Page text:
Then there's the Kroc Cafe with sit-down dining for 35, concession stands, and room for classes. The Kroc Cafe provides catering services as well. Overseeing it all is executive chef Quan Anderson.
Anderson is a native Memphian, and he's been cooking a long while, set on the path at the age of 17, when he was on the cusp of dropping out of his tech high school. An instructor convinced him to stay and Anderson liked the school's cooking program.
Anderson has worked in New York and Missouri. He was the Peabody hotel's banquet chef. At some point, he began incorporating his faith into cooking. He taught kids in a culinary outreach program to cook dishes made with food mentioned in the Bible. He's been putting together a cookbook that connects the dishes with scripture.
And now it's on to the Kroc Center, where he designed the menus for the cafe as well as the one used for catering and heads a staff of four (though he says that number may expand).
Members can grab a granola bar or yogurt to fuel a morning workout, or take a vegetable cup to-go to eat later. There are weekday edible themes like Monday's "Build Your Own Salad" and Wednesday's "Comfort Food."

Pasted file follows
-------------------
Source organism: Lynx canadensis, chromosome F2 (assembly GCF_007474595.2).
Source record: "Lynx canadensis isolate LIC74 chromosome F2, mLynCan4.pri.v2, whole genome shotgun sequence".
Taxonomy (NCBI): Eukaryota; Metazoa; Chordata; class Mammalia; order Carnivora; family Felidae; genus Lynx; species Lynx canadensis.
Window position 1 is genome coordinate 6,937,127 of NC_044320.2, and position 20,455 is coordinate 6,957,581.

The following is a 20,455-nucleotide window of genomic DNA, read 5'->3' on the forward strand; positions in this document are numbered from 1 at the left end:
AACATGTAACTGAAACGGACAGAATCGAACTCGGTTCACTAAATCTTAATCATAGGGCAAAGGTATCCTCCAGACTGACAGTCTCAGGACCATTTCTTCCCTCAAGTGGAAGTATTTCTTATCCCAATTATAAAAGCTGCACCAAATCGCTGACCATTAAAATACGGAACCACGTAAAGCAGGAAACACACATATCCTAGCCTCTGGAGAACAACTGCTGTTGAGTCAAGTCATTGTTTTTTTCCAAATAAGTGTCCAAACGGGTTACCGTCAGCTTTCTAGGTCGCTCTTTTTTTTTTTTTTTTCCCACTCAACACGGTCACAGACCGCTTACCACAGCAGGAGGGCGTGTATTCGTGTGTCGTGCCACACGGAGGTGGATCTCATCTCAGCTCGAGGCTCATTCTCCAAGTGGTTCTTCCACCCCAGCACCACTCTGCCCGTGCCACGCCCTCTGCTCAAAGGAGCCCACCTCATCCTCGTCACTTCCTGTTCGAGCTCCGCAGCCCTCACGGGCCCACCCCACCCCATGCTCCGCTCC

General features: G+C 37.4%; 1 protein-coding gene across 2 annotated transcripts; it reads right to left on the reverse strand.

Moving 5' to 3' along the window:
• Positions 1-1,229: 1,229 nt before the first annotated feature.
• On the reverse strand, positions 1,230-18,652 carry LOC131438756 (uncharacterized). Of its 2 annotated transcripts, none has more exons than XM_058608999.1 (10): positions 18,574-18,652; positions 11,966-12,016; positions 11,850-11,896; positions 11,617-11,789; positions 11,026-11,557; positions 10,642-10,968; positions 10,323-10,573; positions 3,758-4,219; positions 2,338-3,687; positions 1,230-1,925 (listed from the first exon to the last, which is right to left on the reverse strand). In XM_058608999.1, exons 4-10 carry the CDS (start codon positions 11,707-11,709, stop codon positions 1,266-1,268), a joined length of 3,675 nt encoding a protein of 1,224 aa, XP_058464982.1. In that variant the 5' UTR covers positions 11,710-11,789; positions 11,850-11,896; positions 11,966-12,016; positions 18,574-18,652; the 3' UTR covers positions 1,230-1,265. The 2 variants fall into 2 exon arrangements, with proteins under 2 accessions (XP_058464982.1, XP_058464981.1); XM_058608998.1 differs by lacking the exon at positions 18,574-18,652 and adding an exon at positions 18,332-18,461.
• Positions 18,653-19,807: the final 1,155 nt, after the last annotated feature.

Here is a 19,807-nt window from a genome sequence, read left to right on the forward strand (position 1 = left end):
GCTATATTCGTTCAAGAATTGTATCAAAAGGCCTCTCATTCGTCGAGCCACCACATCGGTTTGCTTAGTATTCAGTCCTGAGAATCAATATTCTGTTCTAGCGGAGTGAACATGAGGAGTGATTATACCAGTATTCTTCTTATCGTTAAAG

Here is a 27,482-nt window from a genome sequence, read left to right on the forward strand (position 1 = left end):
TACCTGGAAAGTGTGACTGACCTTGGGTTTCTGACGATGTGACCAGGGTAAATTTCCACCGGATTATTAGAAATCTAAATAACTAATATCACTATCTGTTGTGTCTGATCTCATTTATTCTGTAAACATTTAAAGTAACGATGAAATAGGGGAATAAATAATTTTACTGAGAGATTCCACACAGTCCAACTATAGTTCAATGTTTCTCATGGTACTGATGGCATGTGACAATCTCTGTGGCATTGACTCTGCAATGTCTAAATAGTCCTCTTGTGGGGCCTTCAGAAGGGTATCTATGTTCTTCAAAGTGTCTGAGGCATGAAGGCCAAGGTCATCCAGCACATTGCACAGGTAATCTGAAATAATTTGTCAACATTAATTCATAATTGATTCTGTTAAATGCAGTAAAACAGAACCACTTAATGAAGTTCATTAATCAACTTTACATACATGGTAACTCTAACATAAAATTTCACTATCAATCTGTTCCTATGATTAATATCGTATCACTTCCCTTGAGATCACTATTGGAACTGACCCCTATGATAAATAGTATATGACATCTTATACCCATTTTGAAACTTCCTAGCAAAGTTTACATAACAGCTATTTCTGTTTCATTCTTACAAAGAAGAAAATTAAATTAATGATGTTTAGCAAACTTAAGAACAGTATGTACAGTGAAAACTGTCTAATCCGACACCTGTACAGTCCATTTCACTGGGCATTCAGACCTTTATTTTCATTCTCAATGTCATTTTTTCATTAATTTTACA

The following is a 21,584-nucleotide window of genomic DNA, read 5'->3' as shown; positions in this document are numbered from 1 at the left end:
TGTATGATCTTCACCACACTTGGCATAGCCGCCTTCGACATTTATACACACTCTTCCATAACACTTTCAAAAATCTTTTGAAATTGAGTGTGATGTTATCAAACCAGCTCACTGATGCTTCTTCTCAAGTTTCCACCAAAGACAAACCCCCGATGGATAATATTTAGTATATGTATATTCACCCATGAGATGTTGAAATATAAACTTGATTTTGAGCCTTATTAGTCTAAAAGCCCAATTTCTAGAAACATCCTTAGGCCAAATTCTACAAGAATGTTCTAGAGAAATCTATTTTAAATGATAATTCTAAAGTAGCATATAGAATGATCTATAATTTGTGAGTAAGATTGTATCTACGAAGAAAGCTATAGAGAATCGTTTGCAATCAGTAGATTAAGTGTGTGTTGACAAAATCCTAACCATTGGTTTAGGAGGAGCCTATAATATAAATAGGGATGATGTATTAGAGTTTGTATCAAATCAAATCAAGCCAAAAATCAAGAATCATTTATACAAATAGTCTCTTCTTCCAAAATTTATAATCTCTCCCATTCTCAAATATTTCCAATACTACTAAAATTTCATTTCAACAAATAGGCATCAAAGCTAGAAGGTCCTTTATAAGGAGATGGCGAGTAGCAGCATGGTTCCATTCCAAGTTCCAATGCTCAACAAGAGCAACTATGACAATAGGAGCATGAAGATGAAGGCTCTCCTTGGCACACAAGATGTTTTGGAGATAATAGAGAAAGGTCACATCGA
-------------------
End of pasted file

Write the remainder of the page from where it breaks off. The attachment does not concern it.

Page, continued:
Among the classes set so far are "Adult Beginner Cooking," March 9th-May 25th, which covers everything basic cooking techniques to knife sharpening. There's also "Couples Cooking," April 13-27th, for which participants learn to design a menu. (Classes are open to the public, with Kroc members receiving a discount on class fees.)
It cannot go unmentioned that the Kroc Center is funded by wealth created by McDonald's. Anderson, for one, does not have a problem with people eating McDonald's. His goal is to shed light on healthy alternatives, like creating a burger patty with less fat.
Anderson acknowledges that things have been hectic getting the Kroc Cafe ready for its debut on Saturday.
"It's a big task," he says. "It's ministry in the oven."